If you’re tired of your gourmet coffee grinds being inhaled into the nose hairs of your roommates, or if you don’t have a coffee grinder on hand but still want to enjoy some caffeine-craving goodness, try a tea grinder instead.
That’s right — tea has become so popular in recent years that now it’s easy to find small tabletop devices that integrate with bagged teas and let you grind your desired amount of leaves. This is a great way to enjoy one of the most relaxing beverages in the world without worrying about shaking loose grounds all over the place with grinder tea.
1. Keep Tea Fresh
Tea is almost always better iced or cold. While you may not have time for iced tea in the morning when it’s 110 degrees outside, you do have time for a cup of tea at night after work or during your commute home. The longer you steep a tea, the more flavor develops. But over-steeping can also lead to bitterness, especially with more robust teas like black and green. So grinding your leaves into smaller pieces ensures that they reach your cup sooner without losing any flavor; it also ensures that there are no large chunks of leaf to clog up the filter of your favorite mug.
For many types of tea, like black and green teas, use a string strainer. These are also great for keeping your leaves out of a brewing device like a coffee press or French press, in which case you’d want to use a fine or extra-fine setting. Stronger teas like pu-erh and oolong can benefit from a medium to coarse grind, even in the strainer.
2. Avoid the Coconutty Taste
Of course, you always want to avoid over-steeping your tea and having it taste bitter; however, some teas are naturally more flavorful than others (and some of us just enjoy the taste of coconut). For example, green tea and white tea contain very little caffeine but just as much (sometimes more) flavor. With green tea, you may want to grind your leaves as fine as you can. With white tea, the opposite is true. It’s not uncommon for even a medium setting with white tea to yield better results. With green and white teas, do yourself a favor and keep the tea leaves extra-fine so that they can still be volatile with the caffeine but you won’t leave the room smelling like a fresh baked cookie.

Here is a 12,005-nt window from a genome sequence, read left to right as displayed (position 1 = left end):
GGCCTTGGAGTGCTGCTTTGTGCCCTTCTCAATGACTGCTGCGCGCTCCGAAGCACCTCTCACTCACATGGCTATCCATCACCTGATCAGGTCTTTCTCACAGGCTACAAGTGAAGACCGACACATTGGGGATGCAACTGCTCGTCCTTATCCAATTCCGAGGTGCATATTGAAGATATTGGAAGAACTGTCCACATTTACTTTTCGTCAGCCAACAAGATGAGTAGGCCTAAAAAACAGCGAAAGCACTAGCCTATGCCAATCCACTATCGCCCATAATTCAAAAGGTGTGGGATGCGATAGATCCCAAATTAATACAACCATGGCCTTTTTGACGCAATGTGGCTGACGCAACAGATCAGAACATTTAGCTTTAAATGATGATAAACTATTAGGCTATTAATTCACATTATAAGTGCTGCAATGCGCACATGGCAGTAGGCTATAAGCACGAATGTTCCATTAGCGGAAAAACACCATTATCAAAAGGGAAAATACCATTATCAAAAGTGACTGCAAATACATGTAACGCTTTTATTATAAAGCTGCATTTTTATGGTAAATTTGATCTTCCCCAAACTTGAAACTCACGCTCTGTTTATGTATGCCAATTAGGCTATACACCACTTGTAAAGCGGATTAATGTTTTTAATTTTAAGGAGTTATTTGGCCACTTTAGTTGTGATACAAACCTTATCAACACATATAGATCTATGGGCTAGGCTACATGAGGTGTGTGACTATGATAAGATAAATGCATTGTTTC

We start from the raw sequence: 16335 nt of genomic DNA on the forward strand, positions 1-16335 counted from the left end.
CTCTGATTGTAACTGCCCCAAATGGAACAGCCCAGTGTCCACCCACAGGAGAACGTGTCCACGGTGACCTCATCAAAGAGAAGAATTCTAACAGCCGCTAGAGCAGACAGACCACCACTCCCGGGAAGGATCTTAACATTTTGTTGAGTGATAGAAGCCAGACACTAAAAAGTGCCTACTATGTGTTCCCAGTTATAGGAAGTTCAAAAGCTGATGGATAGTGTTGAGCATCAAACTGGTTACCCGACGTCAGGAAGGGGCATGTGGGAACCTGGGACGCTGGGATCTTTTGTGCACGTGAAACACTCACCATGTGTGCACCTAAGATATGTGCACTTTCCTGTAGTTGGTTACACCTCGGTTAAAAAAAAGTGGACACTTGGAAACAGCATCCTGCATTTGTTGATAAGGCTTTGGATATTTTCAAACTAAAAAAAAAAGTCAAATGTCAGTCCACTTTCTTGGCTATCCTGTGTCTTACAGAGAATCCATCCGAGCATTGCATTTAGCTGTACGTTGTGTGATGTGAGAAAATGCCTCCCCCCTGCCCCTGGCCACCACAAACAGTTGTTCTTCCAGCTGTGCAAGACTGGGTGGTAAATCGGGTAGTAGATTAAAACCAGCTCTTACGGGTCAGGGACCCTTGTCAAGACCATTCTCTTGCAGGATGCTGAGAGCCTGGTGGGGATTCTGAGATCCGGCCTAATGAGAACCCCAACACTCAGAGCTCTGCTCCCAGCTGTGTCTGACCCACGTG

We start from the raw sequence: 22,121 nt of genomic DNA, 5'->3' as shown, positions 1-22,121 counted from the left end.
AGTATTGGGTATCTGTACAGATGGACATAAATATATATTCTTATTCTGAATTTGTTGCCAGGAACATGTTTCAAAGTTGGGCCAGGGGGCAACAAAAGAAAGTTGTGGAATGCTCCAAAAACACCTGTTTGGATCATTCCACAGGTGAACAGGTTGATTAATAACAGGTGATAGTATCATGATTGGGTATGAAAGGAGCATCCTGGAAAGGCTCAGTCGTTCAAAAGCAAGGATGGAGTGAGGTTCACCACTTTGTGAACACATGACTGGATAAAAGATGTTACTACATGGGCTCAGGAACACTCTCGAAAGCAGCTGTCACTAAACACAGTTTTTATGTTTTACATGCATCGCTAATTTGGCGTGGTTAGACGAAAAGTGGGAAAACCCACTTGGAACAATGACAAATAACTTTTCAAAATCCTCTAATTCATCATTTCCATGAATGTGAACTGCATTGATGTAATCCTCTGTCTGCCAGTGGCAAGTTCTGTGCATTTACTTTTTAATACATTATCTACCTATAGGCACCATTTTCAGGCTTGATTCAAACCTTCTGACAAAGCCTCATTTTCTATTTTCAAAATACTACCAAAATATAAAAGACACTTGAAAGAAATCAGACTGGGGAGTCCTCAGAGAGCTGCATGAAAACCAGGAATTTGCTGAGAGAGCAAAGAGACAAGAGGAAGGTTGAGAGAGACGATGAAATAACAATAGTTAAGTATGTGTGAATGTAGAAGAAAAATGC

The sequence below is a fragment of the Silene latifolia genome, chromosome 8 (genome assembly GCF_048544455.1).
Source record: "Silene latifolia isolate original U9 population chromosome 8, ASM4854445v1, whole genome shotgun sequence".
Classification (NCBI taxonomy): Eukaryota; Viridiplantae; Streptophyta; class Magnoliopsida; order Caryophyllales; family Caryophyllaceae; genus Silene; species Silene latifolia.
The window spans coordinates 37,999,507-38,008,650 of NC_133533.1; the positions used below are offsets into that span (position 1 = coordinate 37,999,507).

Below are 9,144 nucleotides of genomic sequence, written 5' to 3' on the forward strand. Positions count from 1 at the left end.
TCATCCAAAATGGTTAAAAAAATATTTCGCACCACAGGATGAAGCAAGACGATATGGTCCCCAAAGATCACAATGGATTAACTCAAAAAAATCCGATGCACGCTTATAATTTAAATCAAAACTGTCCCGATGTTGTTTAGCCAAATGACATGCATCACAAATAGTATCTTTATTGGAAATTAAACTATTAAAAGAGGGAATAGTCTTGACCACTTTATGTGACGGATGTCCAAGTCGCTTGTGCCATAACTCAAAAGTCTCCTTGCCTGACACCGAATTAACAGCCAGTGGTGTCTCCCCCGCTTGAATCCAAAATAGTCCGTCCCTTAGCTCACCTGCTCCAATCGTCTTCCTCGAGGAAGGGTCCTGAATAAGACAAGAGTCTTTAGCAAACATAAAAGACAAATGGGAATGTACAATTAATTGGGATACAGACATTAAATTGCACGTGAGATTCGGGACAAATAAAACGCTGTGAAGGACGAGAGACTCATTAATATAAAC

3. Prevents Eucalyptus Taste
Eucalyptus is a plant that can be found in most tea blends, usually in combination with other plants. Oftentimes you won’t find it listed on the label as an ingredient, but it’s there, lurking in the background. This can be a problem if you drink a cup of tea that tastes like the stuff my daughter keeps on her necklace or stuffed animals; or worse yet, like menthol cough drops. Fortunately this type of flavor is easily removed by grinding your leaves into finer pieces. . . unless you’re going for that eucalyptus taste (if this is the case, feel free to put them through the strainer after brewing).
Although you can’t get a smoking strain from a tea bag, it’s close enough to the real deal if you are interested in a quality product. Though this isn’t the most common, it’s the most popular at number four on our list. Regardless of how you gauge, there is one thing you must remember when using loose leaf tea: start with a teaspoon and go proportional to your tastes.
The taste of smoke around your nose and mouth has increased in popularity among connoisseurs, and aficionados of this blend enjoy that they are able to use a variety of different types as well as infuse it depending on their taste.
5. Instant Flavor
Using a tea infuser or a coffee filter is the best way to infuse flavor into your teas or coffee. The good news is that the same methodology can be used for tea leaves, without the full expanse of brewing required in coffee. You can get instant flavor by using a mesh bag, mesh sheet, and mesh ring (with or without strainer). These are perfect for serving hot tea on the go with no mess!
6. Cold Brew Tastes Better
Cold brewing is also called French Press style brewing; however, it can be done in any type of filter. This is a great way to get flavor without any bitterness. It requires more time than normal brewing would (4 hours versus 2-3 mins) so it’s not for everyone.
7. Cheap & Free
You can purchase a tea grinder for about $20, and it can usually be found in the kitchen section of your local department store (unless you go out of your way to look for it). If you don’t want to buy one, don’t worry — there are plenty of ways to make your own. There are also numerous free methods listed all over the Internet, including on our site if you’d like a more detailed explanation.
If you’ve read this far, then you are literally a tea fanatic! Hopefully you found what you were looking for in this article, or perhaps even discovered a new way of brewing your tea. Enjoy!